Dangote, CAMIC trains 50 journalists on environmental reporting in the Northeast

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Dangote Group, in collaboration with the Climate Africa Media Initiative Center (CAMIC), has been training journalists in environmental reporting in the geopolitical zone of northeastern Nigeria.

During the two-day training, journalists were tasked with developing the habit of reporting on climate change and the environment for sustainability and making it part of their daily activities.

The workshop, themed ‘Environmental Reporting for Sustainability’, aimed to equip journalists with the basics of environmental journalism and reporting in daily reportage.

While declaring the event open, Dangote Media Publicity, Mr. Jibrin Abubakar, noted that the media is central in championing any changes needed to take place in society.

Related article: Dangote Group, a partner of the UN Global Compact Network

“We in Dangote City believe that the media is developing as a partner and that there is a need to train journalists in environmental reporting,” Abubakar said.

He lamented the devastating impact on land caused by flooding in some parts of the country, and said governments, media and individuals must play their part to protect the environment from environmental damage.

“As it stands, 99 per cent of the air we take in is no longer pure, only 1 per cent. you need to,” he said.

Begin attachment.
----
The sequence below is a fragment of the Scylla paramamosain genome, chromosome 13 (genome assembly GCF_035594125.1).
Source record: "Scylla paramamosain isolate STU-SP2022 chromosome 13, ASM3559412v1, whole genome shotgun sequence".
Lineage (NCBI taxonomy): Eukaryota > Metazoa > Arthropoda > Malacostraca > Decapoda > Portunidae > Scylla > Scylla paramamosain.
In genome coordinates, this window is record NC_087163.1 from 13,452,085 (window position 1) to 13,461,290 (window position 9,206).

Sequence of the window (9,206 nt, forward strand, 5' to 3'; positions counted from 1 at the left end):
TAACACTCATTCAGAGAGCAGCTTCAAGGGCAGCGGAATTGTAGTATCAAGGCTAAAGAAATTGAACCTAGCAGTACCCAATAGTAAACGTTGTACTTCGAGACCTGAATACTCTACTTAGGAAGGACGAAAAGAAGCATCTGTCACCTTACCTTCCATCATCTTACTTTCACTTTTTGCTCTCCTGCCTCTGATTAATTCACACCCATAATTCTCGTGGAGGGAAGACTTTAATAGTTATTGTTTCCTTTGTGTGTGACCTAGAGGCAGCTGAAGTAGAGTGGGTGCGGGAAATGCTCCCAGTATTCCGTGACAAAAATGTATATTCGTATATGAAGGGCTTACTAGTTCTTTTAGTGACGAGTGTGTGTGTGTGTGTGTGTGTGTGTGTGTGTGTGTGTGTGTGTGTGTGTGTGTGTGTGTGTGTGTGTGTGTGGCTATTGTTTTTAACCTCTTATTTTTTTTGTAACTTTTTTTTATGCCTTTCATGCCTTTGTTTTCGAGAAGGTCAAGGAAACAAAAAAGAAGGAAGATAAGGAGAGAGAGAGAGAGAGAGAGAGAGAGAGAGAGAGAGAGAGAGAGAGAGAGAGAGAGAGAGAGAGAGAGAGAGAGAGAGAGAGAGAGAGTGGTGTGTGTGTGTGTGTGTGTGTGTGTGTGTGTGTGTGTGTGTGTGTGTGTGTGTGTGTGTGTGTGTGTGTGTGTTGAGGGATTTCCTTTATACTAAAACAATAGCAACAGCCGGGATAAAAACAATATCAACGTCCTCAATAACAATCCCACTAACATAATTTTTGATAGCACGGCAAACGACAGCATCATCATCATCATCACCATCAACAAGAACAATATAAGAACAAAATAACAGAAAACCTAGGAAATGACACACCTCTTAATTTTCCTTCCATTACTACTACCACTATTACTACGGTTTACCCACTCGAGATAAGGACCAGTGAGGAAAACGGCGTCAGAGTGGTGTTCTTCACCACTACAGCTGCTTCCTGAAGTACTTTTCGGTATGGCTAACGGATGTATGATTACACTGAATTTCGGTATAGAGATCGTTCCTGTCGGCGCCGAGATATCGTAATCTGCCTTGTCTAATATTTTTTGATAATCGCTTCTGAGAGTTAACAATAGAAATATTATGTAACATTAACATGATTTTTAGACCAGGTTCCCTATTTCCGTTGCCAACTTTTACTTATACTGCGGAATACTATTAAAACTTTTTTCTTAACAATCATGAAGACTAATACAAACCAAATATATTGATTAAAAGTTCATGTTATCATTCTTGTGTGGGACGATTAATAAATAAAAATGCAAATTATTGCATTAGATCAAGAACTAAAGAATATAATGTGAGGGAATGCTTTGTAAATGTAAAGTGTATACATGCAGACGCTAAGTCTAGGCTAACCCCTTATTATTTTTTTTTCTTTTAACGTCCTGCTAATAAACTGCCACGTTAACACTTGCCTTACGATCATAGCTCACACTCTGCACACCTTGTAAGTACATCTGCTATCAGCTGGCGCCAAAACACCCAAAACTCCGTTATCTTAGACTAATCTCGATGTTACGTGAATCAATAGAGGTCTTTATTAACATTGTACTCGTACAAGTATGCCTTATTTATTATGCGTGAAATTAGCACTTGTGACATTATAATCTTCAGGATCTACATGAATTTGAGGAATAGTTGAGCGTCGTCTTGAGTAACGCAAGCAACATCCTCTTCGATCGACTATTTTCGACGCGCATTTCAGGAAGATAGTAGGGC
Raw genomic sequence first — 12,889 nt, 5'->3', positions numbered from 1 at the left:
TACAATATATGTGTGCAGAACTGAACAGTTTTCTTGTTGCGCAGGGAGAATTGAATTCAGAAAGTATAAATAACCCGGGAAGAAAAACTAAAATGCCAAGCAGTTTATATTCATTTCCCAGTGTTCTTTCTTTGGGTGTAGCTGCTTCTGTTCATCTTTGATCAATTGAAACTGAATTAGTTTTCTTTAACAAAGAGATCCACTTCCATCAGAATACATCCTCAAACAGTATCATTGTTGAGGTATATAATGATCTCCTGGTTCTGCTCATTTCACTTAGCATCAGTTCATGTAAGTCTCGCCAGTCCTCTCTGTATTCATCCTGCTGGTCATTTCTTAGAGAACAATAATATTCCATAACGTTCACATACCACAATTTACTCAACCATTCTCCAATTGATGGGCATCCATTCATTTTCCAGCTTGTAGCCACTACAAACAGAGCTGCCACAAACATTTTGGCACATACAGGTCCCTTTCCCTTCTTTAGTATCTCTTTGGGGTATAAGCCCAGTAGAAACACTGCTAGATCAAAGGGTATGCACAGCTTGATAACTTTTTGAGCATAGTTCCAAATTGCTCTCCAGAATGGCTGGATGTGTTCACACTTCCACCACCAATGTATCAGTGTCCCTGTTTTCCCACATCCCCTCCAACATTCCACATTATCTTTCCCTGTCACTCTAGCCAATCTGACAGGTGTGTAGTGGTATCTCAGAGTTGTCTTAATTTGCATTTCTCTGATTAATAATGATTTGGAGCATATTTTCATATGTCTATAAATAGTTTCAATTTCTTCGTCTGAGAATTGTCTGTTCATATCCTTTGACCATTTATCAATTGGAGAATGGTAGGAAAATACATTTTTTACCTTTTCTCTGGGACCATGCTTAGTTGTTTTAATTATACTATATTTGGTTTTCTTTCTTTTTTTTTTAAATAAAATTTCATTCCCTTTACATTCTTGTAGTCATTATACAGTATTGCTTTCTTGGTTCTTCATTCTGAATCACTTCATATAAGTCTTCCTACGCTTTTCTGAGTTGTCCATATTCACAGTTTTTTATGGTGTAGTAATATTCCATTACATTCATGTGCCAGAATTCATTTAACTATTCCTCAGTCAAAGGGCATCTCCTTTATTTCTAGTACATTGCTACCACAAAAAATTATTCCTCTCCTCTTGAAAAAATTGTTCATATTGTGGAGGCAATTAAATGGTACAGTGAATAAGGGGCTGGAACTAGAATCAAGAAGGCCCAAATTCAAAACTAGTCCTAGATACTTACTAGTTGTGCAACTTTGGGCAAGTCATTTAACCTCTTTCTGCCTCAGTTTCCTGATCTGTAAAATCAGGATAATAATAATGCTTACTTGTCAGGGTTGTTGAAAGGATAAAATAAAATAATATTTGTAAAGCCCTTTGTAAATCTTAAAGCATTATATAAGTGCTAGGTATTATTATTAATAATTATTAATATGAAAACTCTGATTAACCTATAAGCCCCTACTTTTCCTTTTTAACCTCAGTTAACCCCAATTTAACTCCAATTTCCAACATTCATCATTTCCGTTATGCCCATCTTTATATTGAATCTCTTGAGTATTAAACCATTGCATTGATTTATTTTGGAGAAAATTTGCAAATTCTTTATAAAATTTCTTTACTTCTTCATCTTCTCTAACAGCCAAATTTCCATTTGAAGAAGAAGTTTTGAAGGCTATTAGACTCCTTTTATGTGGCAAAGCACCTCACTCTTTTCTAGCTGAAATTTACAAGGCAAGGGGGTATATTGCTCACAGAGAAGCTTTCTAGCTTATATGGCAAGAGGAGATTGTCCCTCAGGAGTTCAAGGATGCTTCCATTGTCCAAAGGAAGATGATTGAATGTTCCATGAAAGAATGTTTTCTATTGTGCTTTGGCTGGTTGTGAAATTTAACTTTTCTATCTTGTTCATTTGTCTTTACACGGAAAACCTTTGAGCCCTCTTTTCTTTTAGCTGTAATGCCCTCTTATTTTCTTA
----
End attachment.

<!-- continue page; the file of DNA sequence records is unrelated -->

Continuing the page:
John Gamsa, a senior lecturer at Modibo Adama University, Yola, said in a presentation on “Environmental Awareness: A Mass Media Perspective” that environmental issues are global, human, international and local issues. .

He called on journalists to work with governments and directly affected individuals to follow up on all environmental issues they report on.

“With clean water and clean air, our country will be a better place to live,” Ngamsa stressed.

Aliu Akosile, Executive Director of Climate Africa Media Initiative Center (CAMIC) and Editor-in-Chief of Nature News, spoke on “Journalism and Climate Change” and said that every life is influenced by environmental reporting from journalists. He said he was dependent on it.

He called on journalists to be passionate about environmental reporting to preserve nature.

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Mr. Shedrack Idi, a lecturer in the Department of Mass Communication, Taraba State University, presented a paper on the theme of “Investigative Environmental Journalism”.

Pointing out the need to protect and preserve the environment for future generations, he said, “Every society can have the environment it wants.”

He further emphasized the need for journalists to take advantage of several institutions that support environmental investigative journalism.



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